Photo: Riccardo Battisti

Spain: Study Demonstrates Technical and Economic Viability of Barcelona’s Solar District Heating Grid

Submitted by Baerbel Epp on May 5, 2015
IDAE studyThe Spanish Institute for Energy Diversification and Saving (IDAE) has finalised its study on the technical and economic viability of incorporating solar thermal technology into urban district heating and cooling networks. The case study was carried out in Barcelona and concludes that solar thermal is a feasible alternative not only technically but economically as well. Until today, there has only been one district heating plant in operation which integrates solar thermal technology. It is called ParcBit and located at the Technological Innovation Park Balear on Mallorca. According to representatives from IDAE, the new study aims at encouraging further investments in solar district heating in Spain.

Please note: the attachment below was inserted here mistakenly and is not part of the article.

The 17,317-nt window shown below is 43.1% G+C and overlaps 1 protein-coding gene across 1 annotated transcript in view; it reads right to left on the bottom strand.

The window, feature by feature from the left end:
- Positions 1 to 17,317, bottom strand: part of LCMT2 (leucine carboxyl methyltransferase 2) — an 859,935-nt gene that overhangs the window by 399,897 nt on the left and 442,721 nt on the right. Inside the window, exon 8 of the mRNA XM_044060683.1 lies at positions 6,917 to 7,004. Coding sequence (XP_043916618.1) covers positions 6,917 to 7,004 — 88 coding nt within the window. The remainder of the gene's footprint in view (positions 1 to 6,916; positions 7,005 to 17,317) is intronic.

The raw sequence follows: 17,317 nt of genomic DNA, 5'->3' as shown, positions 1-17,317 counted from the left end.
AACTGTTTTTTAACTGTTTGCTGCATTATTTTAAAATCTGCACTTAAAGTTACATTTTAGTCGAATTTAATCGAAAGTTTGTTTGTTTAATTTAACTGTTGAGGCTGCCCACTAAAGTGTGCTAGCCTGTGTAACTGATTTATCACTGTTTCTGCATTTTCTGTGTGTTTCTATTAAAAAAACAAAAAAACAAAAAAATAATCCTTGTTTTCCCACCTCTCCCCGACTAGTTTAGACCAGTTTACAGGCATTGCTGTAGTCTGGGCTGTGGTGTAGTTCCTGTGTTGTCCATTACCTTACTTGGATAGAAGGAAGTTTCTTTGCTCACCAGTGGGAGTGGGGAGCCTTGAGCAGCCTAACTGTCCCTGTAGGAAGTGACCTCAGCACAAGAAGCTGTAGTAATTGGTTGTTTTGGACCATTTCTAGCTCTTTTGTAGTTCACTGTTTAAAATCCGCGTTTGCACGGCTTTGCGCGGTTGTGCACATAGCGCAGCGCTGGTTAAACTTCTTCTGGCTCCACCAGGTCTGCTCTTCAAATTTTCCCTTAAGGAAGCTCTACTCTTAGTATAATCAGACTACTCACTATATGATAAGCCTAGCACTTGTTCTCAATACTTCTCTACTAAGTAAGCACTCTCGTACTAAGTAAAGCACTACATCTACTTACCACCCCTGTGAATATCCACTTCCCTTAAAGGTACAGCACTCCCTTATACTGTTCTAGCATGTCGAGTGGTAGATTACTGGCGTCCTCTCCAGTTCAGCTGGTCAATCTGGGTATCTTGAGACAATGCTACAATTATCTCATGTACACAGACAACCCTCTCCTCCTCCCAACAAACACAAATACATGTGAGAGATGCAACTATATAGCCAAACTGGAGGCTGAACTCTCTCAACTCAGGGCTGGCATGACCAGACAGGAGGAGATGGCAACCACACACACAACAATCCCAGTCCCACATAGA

Source: IDAE

Germany: Solar-Heated Gas Pressure Regulating System with 7 % Benefit

Submitted by Baerbel Epp on October 30, 2014
EnertractingEnertracting, located in Kassel, Germany, offers solar heat as an Energy Service Company (ESCO). Its first flagship project has been a gas pressure regulating system, for which the company presented some financial and operational data at a workshop organised by the Thuringian Ministry of Economy, Employment and Technology in Erfurt in June 2014. The project, which is located in the town of Großseelheim in central Germany, has a fixed 15-year heat price of 55 EUR/MWh, which allows for a 7 % benefit for the investor (in this case, Enertracting) and a payback period of seven years. The key factors: a required temperature of between 20 and 40 °C, as well as a 30 % subsidy by the German KfW banking group.